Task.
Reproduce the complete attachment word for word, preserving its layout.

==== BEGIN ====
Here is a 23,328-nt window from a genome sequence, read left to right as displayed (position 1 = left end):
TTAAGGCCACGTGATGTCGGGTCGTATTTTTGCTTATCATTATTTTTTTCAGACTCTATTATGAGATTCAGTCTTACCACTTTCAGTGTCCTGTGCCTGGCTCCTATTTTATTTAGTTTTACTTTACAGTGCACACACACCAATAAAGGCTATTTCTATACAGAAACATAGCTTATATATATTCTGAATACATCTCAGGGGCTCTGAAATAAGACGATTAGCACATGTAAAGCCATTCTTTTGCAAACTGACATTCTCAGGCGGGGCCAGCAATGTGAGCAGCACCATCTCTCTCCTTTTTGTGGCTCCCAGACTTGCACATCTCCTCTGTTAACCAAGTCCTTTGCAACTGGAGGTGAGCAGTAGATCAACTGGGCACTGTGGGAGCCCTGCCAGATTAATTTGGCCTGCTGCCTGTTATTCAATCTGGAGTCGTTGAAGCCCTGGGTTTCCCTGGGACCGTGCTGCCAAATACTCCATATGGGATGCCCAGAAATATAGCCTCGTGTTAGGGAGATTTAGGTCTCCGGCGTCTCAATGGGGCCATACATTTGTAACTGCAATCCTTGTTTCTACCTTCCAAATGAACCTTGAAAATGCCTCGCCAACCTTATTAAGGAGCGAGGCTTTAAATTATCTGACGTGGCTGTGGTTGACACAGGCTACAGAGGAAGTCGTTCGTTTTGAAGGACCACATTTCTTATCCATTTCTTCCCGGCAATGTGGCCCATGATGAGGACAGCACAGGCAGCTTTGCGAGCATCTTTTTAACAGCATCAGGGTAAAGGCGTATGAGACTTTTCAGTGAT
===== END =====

Here is a 23,328-nt window from a genome sequence, read left to right as displayed (position 1 = left end):
TTAAGGCCACGTGATGTCGGGTCGTATTTTTGCTTATCATTATTTTTTTCAGACTCTATTATGAGATTCAGTCTTACCACTTTCAGTGTCCTGTGCCTGGCTCCTATTTTATTTAGTTTTACTTTACAGTGCACACACACCAATAAAGGCTATTTCTATACAGAAACATAGCTTATATATATTCTGAATACATCTCAGGGGCTCTGAAATAAGACGATTAGCACATGTAAAGCCATTCTTTTGCAAACTGACATTCTCAGGCGGGGCCAGCAATGTGAGCAGCACCATCTCTCTCCTTTTTGTGGCTCCCAGACTTGCACATCTCCTCTGTTAACCAAGTCCTTTGCAACTGGAGGTGAGCAGTAGATCAACTGGGCACTGTGGGAGCCCTGCCAGATTAATTTGGCCTGCTGCCTGTTATTCAATCTGGAGTCGTTGAAGCCCTGGGTTTCCCTGGGACCGTGCTGCCAAATACTCCATATGGGATGCCCAGAAATATAGCCTCGTGTTAGGGAGATTTAGGTCTCCGGCGTCTCAATGGGGCCATACATTTGTAACTGCAATCCTTGTTTCTACCTTCCAAATGAACCTTGAAAATGCCTCGCCAACCTTATTAAGGAGCGAGGCTTTAAATTATCTGACGTGGCTGTGGTTGACACAGGCTACAGAGGAAGTCGTTCGTTTTGAAGGACCACATTTCTTATCCATTTCTTCCCGGCAATGTGGCCCATGATGAGGACAGCACAGGCAGCTTTGCGAGCATCTTTTTAACAGCATCAGGGTAAAGGCGTATGAGACTTTTCAGTGAT